The temple tower itself is distinctive. The Silambar River flows by the temple adding to the peaceful and soothing atmosphere. The temple and the rose apple trees associated with the legendary poetess of Tamil, Avvaiyar, and Muruga is still said to be found near the temple. Fruits are usually yielded from July to September. The tree in the temple yields fruits which ripen only during the Skanda Sashti festival, six days after Deepavali.
Noopura Ganga, a natural spring along with a temple dedicated to Rakkayi Amman, is located at the top of the hill. Pilgrims coming to the Pazhamudircholai never miss an opportunity to take a dip in this sacred spring that, according to the mythology originated from the anklet of
Tirumal or Lord Vishnu and is said to have magical healing powers and is blessed with health and wealth.
There are other springs and Theerthams in this hill, Hanuman theertham, and Garuda theertham are among the few. The pond known, as Moolavavi has quite some mystery associated with it, as the water level rises in the summer and drops in the winter. The holy Siddha Agastya is said to have constructed this pond. Fruit-eating bats are seen in large numbers near the temple hanging down the branches, waiting to taste the fresh ripen fruits.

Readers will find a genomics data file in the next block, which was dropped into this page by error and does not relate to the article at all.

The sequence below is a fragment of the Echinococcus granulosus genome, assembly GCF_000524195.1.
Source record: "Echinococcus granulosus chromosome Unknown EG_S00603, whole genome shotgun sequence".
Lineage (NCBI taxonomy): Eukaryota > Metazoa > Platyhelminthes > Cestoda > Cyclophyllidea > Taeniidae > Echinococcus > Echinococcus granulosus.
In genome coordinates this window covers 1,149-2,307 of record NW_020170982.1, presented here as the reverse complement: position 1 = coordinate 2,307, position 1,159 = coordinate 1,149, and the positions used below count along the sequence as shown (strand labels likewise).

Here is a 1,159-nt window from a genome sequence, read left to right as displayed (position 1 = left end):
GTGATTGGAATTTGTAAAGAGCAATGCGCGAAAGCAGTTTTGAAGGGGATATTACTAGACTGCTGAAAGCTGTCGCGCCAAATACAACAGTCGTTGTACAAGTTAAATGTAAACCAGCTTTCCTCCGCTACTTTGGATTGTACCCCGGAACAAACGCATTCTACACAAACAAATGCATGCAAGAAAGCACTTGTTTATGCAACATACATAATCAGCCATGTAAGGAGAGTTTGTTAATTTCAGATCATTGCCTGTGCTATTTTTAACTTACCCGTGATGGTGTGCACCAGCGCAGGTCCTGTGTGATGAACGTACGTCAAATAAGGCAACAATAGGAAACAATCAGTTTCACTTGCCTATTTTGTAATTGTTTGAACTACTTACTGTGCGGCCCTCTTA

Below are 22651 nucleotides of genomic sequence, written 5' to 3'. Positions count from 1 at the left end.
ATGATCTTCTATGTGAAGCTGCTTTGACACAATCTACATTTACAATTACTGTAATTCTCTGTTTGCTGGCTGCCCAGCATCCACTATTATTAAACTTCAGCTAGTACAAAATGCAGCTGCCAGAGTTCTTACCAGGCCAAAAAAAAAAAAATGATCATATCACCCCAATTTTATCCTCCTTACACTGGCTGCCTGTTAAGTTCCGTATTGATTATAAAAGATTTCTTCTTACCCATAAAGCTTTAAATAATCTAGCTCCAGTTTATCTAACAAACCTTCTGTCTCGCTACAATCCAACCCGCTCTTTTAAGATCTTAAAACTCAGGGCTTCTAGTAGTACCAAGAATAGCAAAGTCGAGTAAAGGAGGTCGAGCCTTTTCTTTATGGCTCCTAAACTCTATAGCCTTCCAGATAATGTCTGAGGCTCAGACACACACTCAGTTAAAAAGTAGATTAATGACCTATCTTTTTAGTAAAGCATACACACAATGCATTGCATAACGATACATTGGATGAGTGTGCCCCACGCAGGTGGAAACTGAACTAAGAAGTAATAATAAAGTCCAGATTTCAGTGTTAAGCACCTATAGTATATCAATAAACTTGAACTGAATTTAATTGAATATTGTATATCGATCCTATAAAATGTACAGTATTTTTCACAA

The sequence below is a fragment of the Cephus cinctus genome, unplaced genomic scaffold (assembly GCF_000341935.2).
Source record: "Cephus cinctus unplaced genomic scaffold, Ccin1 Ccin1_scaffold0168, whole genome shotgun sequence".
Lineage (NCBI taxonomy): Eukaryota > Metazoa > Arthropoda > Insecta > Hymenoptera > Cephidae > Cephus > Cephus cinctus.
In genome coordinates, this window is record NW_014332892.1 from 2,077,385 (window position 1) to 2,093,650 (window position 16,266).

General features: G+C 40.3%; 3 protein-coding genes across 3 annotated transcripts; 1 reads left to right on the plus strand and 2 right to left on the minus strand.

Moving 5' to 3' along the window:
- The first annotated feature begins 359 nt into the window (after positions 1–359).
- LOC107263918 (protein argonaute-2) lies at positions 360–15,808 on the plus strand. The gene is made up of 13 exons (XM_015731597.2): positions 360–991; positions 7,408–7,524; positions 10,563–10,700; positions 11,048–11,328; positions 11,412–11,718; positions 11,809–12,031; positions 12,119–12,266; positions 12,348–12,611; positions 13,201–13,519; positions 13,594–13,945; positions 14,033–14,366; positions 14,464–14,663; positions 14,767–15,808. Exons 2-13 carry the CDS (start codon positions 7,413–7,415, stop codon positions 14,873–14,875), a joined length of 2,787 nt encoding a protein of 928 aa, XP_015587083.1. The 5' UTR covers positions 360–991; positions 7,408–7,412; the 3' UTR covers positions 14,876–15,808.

Sundaranandar Siddha is one of the most popular and celebrated among the eighteen Siddhas. He was born to rishis in the Kishkinta hill region. He was a protégé to the great Siddhar Agathiyar who awarded him Shiva linga, which he later on installed in the Sathuragiri hills as “Sundara Mahalingam”. He is behind the popularity of the Sathuragiri hills in the Western Tamil Nadu. Sattaimuni Siddha thought him Siddha medicine, Siddha yoga, Siddha gnana, and astrology. He lived along with his guru Sri Sattaimuni Siddhar in Sathuragiri hills for some time while he compiled his works on Siddha medicine and astrology. From depicting auspicious days for cultivating fruits and produce for the maximum yield to predicting the exact day of birth and the possible day of attaining puberty in children, he has vast studies under his name. One of his works Manaiyadi Saasthiram gives appropriate ways to construct a house for leading a healthy and hearty life. He has enriched the Siddha medicine system with his long researched works on poison treatment and the preparation of universal salt Muppu which are considered immensely valuable by many.